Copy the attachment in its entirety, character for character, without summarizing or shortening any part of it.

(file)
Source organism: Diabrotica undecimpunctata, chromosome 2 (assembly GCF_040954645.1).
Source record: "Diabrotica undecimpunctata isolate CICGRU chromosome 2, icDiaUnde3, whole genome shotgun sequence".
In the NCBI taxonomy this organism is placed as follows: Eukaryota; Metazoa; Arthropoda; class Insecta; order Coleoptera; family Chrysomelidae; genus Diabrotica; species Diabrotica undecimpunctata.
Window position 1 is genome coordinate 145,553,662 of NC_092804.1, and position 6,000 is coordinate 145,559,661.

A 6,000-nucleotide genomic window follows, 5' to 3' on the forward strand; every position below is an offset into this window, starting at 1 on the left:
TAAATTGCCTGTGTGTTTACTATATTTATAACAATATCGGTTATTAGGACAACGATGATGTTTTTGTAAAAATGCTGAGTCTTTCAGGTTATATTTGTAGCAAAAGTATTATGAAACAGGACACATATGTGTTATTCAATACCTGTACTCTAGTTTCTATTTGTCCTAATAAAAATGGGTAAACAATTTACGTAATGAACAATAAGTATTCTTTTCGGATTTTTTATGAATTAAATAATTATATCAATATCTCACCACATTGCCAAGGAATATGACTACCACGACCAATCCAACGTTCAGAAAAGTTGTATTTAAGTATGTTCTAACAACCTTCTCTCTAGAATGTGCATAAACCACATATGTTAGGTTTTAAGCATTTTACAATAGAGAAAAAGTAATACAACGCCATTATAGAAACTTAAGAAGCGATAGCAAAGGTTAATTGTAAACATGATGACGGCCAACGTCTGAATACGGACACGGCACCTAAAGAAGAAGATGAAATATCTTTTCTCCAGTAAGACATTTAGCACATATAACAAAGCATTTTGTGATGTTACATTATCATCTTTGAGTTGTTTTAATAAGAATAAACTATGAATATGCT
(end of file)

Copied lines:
Source organism: Diabrotica undecimpunctata, chromosome 2 (assembly GCF_040954645.1).
Source record: "Diabrotica undecimpunctata isolate CICGRU chromosome 2, icDiaUnde3, whole genome shotgun sequence".
In the NCBI taxonomy this organism is placed as follows: Eukaryota; Metazoa; Arthropoda; class Insecta; order Coleoptera; family Chrysomelidae; genus Diabrotica; species Diabrotica undecimpunctata.
Window position 1 is genome coordinate 145,553,662 of NC_092804.1, and position 6,000 is coordinate 145,559,661.

A 6,000-nucleotide genomic window follows, 5' to 3' on the forward strand; every position below is an offset into this window, starting at 1 on the left:
TAAATTGCCTGTGTGTTTACTATATTTATAACAATATCGGTTATTAGGACAACGATGATGTTTTTGTAAAAATGCTGAGTCTTTCAGGTTATATTTGTAGCAAAAGTATTATGAAACAGGACACATATGTGTTATTCAATACCTGTACTCTAGTTTCTATTTGTCCTAATAAAAATGGGTAAACAATTTACGTAATGAACAATAAGTATTCTTTTCGGATTTTTTATGAATTAAATAATTATATCAATATCTCACCACATTGCCAAGGAATATGACTACCACGACCAATCCAACGTTCAGAAAAGTTGTATTTAAGTATGTTCTAACAACCTTCTCTCTAGAATGTGCATAAACCACATATGTTAGGTTTTAAGCATTTTACAATAGAGAAAAAGTAATACAACGCCATTATAGAAACTTAAGAAGCGATAGCAAAGGTTAATTGTAAACATGATGACGGCCAACGTCTGAATACGGACACGGCACCTAAAGAAGAAGATGAAATATCTTTTCTCCAGTAAGACATTTAGCACATATAACAAAGCATTTTGTGATGTTACATTATCATCTTTGAGTTGTTTTAATAAGAATAAACTATGAATATGCT